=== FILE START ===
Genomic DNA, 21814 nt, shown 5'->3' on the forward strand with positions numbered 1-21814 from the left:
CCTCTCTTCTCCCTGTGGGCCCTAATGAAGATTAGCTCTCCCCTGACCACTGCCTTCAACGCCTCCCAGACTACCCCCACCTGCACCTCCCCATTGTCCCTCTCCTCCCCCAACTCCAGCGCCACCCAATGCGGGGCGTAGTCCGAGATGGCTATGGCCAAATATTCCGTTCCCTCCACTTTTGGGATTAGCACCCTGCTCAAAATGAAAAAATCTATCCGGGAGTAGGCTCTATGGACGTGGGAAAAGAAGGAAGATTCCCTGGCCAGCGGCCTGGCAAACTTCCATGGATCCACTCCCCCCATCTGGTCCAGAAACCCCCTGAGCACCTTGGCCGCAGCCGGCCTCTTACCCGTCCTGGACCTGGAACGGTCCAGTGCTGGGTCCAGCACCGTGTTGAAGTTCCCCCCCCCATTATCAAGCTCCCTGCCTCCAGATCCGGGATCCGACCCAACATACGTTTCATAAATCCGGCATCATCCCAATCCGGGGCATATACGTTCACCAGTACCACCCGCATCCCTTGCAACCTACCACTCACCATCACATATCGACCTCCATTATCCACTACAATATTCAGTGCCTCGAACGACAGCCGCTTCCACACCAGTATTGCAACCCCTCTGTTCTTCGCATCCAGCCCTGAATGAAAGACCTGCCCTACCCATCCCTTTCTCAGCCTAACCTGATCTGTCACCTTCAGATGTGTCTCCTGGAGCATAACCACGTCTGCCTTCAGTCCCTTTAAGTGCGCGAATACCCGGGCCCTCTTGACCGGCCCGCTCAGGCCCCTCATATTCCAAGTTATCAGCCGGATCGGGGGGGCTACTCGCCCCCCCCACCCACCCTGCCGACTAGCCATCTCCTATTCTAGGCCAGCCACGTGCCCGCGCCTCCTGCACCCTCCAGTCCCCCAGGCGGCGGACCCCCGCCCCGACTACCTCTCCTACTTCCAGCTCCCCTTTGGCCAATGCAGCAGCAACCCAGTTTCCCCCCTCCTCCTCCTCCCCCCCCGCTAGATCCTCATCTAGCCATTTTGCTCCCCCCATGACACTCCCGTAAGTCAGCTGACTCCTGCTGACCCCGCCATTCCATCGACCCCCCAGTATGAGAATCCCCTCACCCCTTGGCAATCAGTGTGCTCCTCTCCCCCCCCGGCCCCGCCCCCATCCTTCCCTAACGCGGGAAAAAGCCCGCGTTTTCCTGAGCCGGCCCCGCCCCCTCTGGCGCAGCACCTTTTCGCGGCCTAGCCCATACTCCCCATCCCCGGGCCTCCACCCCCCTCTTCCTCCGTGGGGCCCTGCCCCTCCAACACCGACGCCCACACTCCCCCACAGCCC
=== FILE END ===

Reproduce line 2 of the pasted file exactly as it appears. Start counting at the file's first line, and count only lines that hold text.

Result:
CCTCTCTTCTCCCTGTGGGCCCTAATGAAGATTAGCTCTCCCCTGACCACTGCCTTCAACGCCTCCCAGACTACCCCCACCTGCACCTCCCCATTGTCCCTCTCCTCCCCCAACTCCAGCGCCACCCAATGCGGGGCGTAGTCCGAGATGGCTATGGCCAAATATTCCGTTCCCTCCACTTTTGGGATTAGCACCCTGCTCAAAATGAAAAAATCTATCCGGGAGTAGGCTCTATGGACGTGGGAAAAGAAGGAAGATTCCCTGGCCAGCGGCCTGGCAAACTTCCATGGATCCACTCCCCCCATCTGGTCCAGAAACCCCCTGAGCACCTTGGCCGCAGCCGGCCTCTTACCCGTCCTGGACCTGGAACGGTCCAGTGCTGGGTCCAGCACCGTGTTGAAGTTCCCCCCCCCATTATCAAGCTCCCTGCCTCCAGATCCGGGATCCGACCCAACATACGTTTCATAAATCCGGCATCATCCCAATCCGGGGCATATACGTTCACCAGTACCACCCGCATCCCTTGCAACCTACCACTCACCATCACATATCGACCTCCATTATCCACTACAATATTCAGTGCCTCGAACGACAGCCGCTTCCACACCAGTATTGCAACCCCTCTGTTCTTCGCATCCAGCCCTGAATGAAAGACCTGCCCTACCCATCCCTTTCTCAGCCTAACCTGATCTGTCACCTTCAGATGTGTCTCCTGGAGCATAACCACGTCTGCCTTCAGTCCCTTTAAGTGCGCGAATACCCGGGCCCTCTTGACCGGCCCGCTCAGGCCCCTCATATTCCAAGTTATCAGCCGGATCGGGGGGGCTACTCGCCCCCCCCACCCACCCTGCCGACTAGCCATCTCCTATTCTAGGCCAGCCACGTGCCCGCGCCTCCTGCACCCTCCAGTCCCCCAGGCGGCGGACCCCCGCCCCGACTACCTCTCCTACTTCCAGCTCCCCTTTGGCCAATGCAGCAGCAACCCAGTTTCCCCCCTCCTCCTCCTCCCCCCCCGCTAGATCCTCATCTAGCCATTTTGCTCCCCCCATGACACTCCCGTAAGTCAGCTGACTCCTGCTGACCCCGCCATTCCATCGACCCCCCAGTATGAGAATCCCCTCACCCCTTGGCAATCAGTGTGCTCCTCTCCCCCCCCGGCCCCGCCCCCATCCTTCCCTAACGCGGGAAAAAGCCCGCGTTTTCCTGAGCCGGCCCCGCCCCCTCTGGCGCAGCACCTTTTCGCGGCCTAGCCCATACTCCCCATCCCCGGGCCTCCACCCCCCTCTTCCTCCGTGGGGCCCTGCCCCTCCAACACCGACGCCCACACTCCCCCACAGCCC